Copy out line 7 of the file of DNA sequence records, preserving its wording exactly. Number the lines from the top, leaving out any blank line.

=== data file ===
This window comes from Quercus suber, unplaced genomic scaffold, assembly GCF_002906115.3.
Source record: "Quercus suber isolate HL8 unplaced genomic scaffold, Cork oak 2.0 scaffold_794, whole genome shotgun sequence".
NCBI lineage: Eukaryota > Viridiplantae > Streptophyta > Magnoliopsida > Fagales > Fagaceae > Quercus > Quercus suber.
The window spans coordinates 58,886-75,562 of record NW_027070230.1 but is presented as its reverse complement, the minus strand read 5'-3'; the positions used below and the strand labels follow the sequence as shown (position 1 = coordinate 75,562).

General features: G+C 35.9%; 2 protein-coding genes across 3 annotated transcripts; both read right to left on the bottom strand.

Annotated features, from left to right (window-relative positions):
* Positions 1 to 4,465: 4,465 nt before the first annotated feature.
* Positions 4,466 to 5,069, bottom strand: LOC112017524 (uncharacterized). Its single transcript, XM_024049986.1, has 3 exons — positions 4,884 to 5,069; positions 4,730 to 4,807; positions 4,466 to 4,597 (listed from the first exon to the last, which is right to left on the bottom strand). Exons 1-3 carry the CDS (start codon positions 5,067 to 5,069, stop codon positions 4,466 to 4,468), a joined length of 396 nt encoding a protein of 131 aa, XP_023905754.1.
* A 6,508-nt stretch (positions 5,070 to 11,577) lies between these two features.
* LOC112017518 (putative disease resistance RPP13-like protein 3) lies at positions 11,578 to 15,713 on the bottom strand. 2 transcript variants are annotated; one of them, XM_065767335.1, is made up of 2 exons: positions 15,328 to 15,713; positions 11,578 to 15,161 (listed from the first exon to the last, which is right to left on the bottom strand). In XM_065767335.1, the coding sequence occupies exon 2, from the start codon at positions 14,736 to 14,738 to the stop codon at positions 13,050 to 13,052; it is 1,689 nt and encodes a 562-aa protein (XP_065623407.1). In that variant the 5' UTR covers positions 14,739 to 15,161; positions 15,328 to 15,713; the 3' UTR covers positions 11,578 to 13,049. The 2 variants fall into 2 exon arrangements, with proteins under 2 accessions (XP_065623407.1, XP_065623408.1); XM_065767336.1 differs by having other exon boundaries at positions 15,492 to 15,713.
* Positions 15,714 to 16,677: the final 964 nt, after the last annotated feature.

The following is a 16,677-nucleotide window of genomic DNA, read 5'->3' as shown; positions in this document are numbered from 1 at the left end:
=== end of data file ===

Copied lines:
* Positions 1 to 4,465: 4,465 nt before the first annotated feature.